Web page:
Anachrony occurs when the events of a story are not told in the order in which they occurred or, in the case of made-up stories, should have occurred. Many stories gain their charm just by rearranging their events. An example of this is the detective novel , which often creates tension by telling the details of the crime at the end, e.g. B. as resolution by the detective.
Anachrony is widely used in the literature. An extreme example is Harold Pinter's drama Betrayal (1978), in which the story of the breakup of a love affair is told backwards .
Types of anachrony
There are two basic ways of anachrony:
- Analepse or turning back: An event that takes place before other events is told afterwards (e.g. the resolution in many crime novels) - is often also called flashback .
- Prolepse or prediction: An event that takes place after other events (or could also take place) is told beforehand
Both forms of anachrony can be more precisely determined according to their range, i.e. H. how far in time the anachronously narrated event is from the previously narrated events, and their duration, d. H. how extensive is the anachronous event.
Gérard Genette differentiates between ana- and prolepsy according to whether they belong to the period of the main storyline (internal ana- or prolepsis) or lie outside the main storyline (external ana- or prolepsis).
Examples of the different types of anachrony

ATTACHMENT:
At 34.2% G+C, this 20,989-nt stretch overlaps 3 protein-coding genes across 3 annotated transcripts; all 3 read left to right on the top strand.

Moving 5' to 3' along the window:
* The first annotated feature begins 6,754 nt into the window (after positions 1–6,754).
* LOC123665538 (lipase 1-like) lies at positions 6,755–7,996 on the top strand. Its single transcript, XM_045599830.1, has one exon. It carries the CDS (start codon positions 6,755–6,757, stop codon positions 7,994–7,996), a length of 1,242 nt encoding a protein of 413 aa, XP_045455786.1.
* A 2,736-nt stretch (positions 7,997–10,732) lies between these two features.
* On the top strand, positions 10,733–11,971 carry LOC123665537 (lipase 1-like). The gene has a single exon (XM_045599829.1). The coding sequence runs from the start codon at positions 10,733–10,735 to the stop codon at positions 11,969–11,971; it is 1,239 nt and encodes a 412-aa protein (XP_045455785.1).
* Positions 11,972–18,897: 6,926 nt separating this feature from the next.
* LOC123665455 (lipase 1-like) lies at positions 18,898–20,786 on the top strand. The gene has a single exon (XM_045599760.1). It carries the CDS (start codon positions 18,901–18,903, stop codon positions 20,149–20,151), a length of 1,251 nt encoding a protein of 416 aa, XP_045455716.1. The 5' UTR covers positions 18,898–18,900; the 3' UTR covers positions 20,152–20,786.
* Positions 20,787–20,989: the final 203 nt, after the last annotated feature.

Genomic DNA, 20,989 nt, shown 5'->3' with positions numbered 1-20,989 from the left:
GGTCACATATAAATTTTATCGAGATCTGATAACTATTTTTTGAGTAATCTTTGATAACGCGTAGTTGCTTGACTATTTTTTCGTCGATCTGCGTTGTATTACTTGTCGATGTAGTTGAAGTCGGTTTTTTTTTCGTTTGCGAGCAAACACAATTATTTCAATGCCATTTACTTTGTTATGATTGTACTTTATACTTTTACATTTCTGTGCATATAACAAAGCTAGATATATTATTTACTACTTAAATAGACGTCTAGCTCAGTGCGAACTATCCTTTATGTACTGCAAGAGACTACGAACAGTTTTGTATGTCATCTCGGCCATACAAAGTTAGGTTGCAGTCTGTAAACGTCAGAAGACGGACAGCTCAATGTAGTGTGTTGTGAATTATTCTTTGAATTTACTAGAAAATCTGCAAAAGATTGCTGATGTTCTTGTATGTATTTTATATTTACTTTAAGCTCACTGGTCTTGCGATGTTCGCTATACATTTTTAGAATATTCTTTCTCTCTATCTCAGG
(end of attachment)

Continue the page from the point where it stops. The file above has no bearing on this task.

In theory, any story can be told in any order, depending on the intended effect. Suppose you want to tell a story that consists of the following events:
- A woman is making pancakes at home.
- A friend calls her to tell her about her date yesterday.
- Clouds of smoke interrupt their conversation: the pancakes are burned during the conversation.
With this raw material, different types of anachrony are demonstrated:
Internal analepsis: She got a call from her friend, deep in conversation about yesterday's date (2). She even forgot that she had just started frying pancakes (1). Only when she smelled smoke did she startle, but found only charred remains of her food (3). (Sequence of events: 2 >> 1 >> 3)
Internal proleps: she had just started frying pancakes (1). Little did she know that she would only have charred remains of her food (3). A call from her friend distracted her, who wanted to talk to her about yesterday's date (2). (Sequence of events: 1 >> 3 >> 2)
External analepsis: She had just started frying pancakes (1). Then she got a call from her friend who began to tell about her date yesterday (2). It had apparently been a terribly embarrassing evening (X). Her friend's report resulted in the pancakes being completely burned unattended and only becoming noticeable again through clouds of smoke (3). (Order of events: 1 >> 2 >> X [= event that takes place before the main story] >> 3)
External proleps: she had just started frying pancakes (1). Then she got a call from her friend who began to tell about her date yesterday (2). They immediately started a long conversation, although they would meet that evening anyway (X). Her friend's report resulted in the pancakes being completely burned unattended and only becoming noticeable again through clouds of smoke (3). (Sequence of events: 1 >> 2 >> X [= event occurring after the main story] >> 3)